Halo Orbits Near Small Bodies in the Elliptic Restricted Problem
In this study, the feasibility of using halo orbits to explore small solar system objects, including asteroids and comets, is considered. Human-based missions in particular are the focus, although robotic missions are included as well. Specifically, the existence of L1/L2 periodic orbits is demonstrated by numerically computing halo-like orbits in the circular as well as elliptic restricted three-body problems for a range of small mass ratios. A two-level differential corrector scheme is utilized for the numerical continuation of halo orbits from the circular restricted problem into the elliptic problem. A stability analysis of these orbits is made and the results are compared with similar orbits in the Sun-Earth system. In considering a human exploration mission to asteroids or comets, halo orbits may provide benefits including a safe vantage point for staging/observation, reduced perturbation effects from the nonuniform gravitational field of the body, fewer communication blackouts, ease of guidance and control of a lander on the surface, etc. This work will be followed by a complete analysis of perturbation effects on these orbits along with an examination of station-keeping costs. © 2012 by Bharat Mahajan, Henry J. Pernicka.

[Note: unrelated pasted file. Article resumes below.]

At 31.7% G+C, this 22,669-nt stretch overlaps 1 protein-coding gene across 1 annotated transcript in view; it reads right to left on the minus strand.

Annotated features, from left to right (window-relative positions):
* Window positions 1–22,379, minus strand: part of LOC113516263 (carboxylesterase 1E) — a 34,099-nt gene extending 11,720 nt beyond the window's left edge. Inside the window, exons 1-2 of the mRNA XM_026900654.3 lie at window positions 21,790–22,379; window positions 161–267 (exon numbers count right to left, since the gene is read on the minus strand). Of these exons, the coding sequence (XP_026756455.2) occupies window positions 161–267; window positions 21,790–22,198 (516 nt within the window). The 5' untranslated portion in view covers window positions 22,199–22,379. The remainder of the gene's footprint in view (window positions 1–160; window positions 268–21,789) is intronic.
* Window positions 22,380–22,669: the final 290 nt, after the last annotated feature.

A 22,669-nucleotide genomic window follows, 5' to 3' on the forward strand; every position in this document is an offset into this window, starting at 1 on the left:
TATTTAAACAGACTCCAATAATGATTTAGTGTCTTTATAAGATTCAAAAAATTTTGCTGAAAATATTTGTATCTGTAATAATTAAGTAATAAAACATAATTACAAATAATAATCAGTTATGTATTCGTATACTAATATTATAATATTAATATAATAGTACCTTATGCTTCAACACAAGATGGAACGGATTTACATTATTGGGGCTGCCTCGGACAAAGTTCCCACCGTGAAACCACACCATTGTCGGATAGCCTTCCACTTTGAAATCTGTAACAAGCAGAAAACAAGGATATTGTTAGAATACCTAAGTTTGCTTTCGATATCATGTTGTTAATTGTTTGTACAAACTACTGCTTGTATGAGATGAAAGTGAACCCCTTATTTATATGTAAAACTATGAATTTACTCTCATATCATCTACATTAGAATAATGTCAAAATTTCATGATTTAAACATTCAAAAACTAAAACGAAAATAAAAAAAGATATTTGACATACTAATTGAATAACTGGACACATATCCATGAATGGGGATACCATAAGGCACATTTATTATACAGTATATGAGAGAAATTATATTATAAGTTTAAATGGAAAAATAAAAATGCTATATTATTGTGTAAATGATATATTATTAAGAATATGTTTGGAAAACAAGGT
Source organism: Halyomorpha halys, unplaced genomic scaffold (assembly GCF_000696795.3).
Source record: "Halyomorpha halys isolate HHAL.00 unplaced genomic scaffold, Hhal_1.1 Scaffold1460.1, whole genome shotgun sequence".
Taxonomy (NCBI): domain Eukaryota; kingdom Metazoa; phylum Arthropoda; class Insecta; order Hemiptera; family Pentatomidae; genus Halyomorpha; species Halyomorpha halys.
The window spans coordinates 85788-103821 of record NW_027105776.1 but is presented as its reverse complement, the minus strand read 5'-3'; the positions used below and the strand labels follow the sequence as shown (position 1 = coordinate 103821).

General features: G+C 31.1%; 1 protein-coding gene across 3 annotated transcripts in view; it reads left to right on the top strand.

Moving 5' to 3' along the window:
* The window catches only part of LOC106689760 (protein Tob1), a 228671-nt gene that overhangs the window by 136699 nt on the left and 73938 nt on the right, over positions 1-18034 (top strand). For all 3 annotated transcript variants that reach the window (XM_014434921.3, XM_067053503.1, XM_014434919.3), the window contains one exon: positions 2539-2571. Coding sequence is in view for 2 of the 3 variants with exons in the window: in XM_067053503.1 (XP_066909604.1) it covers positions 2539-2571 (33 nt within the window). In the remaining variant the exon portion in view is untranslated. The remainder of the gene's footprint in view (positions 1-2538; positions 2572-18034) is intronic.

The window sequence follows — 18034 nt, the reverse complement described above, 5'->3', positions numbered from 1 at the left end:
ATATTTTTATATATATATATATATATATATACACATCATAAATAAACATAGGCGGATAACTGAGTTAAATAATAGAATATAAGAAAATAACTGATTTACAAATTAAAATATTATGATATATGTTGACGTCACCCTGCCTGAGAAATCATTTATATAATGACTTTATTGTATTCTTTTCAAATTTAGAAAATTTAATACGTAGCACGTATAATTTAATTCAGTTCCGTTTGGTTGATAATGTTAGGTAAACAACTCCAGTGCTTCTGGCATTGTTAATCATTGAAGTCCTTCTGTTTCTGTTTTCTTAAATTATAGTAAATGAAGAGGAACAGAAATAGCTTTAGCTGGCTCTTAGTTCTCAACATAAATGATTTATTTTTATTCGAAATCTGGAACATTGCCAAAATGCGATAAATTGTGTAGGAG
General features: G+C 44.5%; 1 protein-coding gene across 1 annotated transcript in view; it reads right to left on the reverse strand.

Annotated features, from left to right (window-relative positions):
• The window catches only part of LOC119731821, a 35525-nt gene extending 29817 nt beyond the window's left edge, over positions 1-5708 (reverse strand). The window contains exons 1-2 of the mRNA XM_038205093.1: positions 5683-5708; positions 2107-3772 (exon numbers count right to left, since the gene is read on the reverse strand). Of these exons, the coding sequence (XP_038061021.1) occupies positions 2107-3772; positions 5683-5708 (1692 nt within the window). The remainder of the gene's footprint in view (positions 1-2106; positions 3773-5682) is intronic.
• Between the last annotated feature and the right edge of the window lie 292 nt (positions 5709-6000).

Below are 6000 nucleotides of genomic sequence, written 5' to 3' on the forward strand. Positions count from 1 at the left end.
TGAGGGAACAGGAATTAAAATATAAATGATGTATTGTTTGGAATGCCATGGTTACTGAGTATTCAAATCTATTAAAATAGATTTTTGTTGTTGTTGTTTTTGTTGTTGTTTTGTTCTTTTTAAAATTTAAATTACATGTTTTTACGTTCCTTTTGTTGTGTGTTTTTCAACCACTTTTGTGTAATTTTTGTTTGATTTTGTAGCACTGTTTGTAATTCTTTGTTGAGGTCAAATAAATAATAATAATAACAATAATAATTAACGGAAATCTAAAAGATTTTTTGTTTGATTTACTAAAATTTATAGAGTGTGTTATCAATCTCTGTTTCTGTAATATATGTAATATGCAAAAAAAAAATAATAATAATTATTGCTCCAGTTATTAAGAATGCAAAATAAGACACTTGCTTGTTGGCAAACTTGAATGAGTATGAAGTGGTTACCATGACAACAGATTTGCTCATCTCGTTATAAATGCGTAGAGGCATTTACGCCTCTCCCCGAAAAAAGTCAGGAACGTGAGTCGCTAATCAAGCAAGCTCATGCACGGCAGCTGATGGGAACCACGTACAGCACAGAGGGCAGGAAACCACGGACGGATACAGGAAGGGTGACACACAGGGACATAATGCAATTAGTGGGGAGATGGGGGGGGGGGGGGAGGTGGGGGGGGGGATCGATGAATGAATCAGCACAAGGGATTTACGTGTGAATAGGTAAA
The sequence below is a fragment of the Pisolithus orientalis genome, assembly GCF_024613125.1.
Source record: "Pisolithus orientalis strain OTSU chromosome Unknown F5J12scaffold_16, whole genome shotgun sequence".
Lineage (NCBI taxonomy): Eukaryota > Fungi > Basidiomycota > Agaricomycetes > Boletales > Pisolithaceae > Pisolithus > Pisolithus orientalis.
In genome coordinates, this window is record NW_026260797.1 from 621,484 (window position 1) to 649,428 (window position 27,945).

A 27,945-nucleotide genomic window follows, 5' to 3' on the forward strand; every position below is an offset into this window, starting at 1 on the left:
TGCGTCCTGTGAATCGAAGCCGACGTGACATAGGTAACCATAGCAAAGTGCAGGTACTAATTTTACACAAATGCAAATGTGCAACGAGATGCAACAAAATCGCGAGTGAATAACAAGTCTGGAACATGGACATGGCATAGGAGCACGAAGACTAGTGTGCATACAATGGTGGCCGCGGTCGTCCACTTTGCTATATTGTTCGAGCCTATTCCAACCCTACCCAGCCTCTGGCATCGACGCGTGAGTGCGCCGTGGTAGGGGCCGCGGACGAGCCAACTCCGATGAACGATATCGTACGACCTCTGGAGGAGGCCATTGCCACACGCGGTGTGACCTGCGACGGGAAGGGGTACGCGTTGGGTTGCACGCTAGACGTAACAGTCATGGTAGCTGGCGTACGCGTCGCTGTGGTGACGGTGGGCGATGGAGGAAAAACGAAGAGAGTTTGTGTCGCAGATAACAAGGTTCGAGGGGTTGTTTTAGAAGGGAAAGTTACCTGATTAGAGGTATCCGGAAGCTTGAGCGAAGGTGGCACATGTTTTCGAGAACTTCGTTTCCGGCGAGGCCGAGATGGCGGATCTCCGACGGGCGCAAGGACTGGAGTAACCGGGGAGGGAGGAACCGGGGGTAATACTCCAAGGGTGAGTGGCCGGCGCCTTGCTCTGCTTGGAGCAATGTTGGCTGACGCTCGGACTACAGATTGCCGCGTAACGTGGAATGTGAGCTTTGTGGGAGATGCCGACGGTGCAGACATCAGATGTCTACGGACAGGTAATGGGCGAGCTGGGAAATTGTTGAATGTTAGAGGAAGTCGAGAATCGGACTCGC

B. Mahajan and H. J. Pernicka, "Halo Orbits Near Small Bodies in the Elliptic Restricted Problem," Proceedings of the AIAA/AAS Astrodynamics Specialist Conference 2012 (2012, Minneapolis, MN), American Institute of Aeronautics and Astronautics (AIAA), Aug 2012.
The definitive version is available at https://doi.org/10.2514/6.2012-4876
AIAA/AAS Astrodynamics Specialist Conference 2012 (2012: Aug. 13-16, Minneapolis, MN)
Mechanical and Aerospace Engineering
Keywords and Phrases
Communication Blackouts; Gravitational Fields; Guidance and Control; Human Exploration Missions; Numerical Continuation; Perturbation Effect; Restricted Problem; Restricted Three-Body Problem
Article - Conference proceedings
© 2012 American Institute of Aeronautics and Astronautics (AIAA), All rights reserved.
16 Aug 2012